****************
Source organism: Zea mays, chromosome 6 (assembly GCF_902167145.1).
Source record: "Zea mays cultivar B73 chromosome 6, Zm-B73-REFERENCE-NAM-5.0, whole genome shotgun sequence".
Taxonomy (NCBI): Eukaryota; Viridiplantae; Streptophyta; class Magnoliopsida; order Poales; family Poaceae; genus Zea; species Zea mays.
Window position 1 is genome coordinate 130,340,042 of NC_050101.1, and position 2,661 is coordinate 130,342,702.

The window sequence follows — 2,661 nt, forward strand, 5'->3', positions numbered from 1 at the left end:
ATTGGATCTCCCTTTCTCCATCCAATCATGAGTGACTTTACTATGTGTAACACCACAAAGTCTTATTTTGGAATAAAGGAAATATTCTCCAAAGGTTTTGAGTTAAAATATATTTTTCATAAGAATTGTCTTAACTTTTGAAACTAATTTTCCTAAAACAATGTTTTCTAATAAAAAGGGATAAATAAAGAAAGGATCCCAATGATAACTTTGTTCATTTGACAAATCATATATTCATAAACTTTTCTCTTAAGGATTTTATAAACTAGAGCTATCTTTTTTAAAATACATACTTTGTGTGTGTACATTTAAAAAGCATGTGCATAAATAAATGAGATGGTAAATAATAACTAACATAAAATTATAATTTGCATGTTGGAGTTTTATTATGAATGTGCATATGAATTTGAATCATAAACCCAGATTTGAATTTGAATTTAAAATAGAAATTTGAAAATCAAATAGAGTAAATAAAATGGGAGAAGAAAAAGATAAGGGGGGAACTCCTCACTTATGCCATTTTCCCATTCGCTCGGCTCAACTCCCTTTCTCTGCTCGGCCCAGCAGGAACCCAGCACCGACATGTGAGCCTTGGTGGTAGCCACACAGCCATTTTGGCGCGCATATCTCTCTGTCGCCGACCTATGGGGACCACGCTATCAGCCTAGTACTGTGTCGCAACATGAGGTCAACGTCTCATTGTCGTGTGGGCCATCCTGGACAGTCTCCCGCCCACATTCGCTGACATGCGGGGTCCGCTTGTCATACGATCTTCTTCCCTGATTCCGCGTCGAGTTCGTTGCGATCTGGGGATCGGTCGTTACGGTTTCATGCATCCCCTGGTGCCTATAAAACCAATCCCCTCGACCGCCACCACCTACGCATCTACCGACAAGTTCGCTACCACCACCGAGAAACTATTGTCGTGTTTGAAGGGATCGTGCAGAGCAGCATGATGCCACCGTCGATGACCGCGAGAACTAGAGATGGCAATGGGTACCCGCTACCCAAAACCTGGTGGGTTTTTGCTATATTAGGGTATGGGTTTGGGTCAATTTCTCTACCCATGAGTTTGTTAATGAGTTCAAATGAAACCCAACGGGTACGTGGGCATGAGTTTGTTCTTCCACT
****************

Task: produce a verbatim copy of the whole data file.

Source organism: Zea mays, chromosome 6 (assembly GCF_902167145.1).
Source record: "Zea mays cultivar B73 chromosome 6, Zm-B73-REFERENCE-NAM-5.0, whole genome shotgun sequence".
Taxonomy (NCBI): Eukaryota; Viridiplantae; Streptophyta; class Magnoliopsida; order Poales; family Poaceae; genus Zea; species Zea mays.
Window position 1 is genome coordinate 130,340,042 of NC_050101.1, and position 2,661 is coordinate 130,342,702.

The window sequence follows — 2,661 nt, forward strand, 5'->3', positions numbered from 1 at the left end:
ATTGGATCTCCCTTTCTCCATCCAATCATGAGTGACTTTACTATGTGTAACACCACAAAGTCTTATTTTGGAATAAAGGAAATATTCTCCAAAGGTTTTGAGTTAAAATATATTTTTCATAAGAATTGTCTTAACTTTTGAAACTAATTTTCCTAAAACAATGTTTTCTAATAAAAAGGGATAAATAAAGAAAGGATCCCAATGATAACTTTGTTCATTTGACAAATCATATATTCATAAACTTTTCTCTTAAGGATTTTATAAACTAGAGCTATCTTTTTTAAAATACATACTTTGTGTGTGTACATTTAAAAAGCATGTGCATAAATAAATGAGATGGTAAATAATAACTAACATAAAATTATAATTTGCATGTTGGAGTTTTATTATGAATGTGCATATGAATTTGAATCATAAACCCAGATTTGAATTTGAATTTAAAATAGAAATTTGAAAATCAAATAGAGTAAATAAAATGGGAGAAGAAAAAGATAAGGGGGGAACTCCTCACTTATGCCATTTTCCCATTCGCTCGGCTCAACTCCCTTTCTCTGCTCGGCCCAGCAGGAACCCAGCACCGACATGTGAGCCTTGGTGGTAGCCACACAGCCATTTTGGCGCGCATATCTCTCTGTCGCCGACCTATGGGGACCACGCTATCAGCCTAGTACTGTGTCGCAACATGAGGTCAACGTCTCATTGTCGTGTGGGCCATCCTGGACAGTCTCCCGCCCACATTCGCTGACATGCGGGGTCCGCTTGTCATACGATCTTCTTCCCTGATTCCGCGTCGAGTTCGTTGCGATCTGGGGATCGGTCGTTACGGTTTCATGCATCCCCTGGTGCCTATAAAACCAATCCCCTCGACCGCCACCACCTACGCATCTACCGACAAGTTCGCTACCACCACCGAGAAACTATTGTCGTGTTTGAAGGGATCGTGCAGAGCAGCATGATGCCACCGTCGATGACCGCGAGAACTAGAGATGGCAATGGGTACCCGCTACCCAAAACCTGGTGGGTTTTTGCTATATTAGGGTATGGGTTTGGGTCAATTTCTCTACCCATGAGTTTGTTAATGAGTTCAAATGAAACCCAACGGGTACGTGGGCATGAGTTTGTTCTTCCACT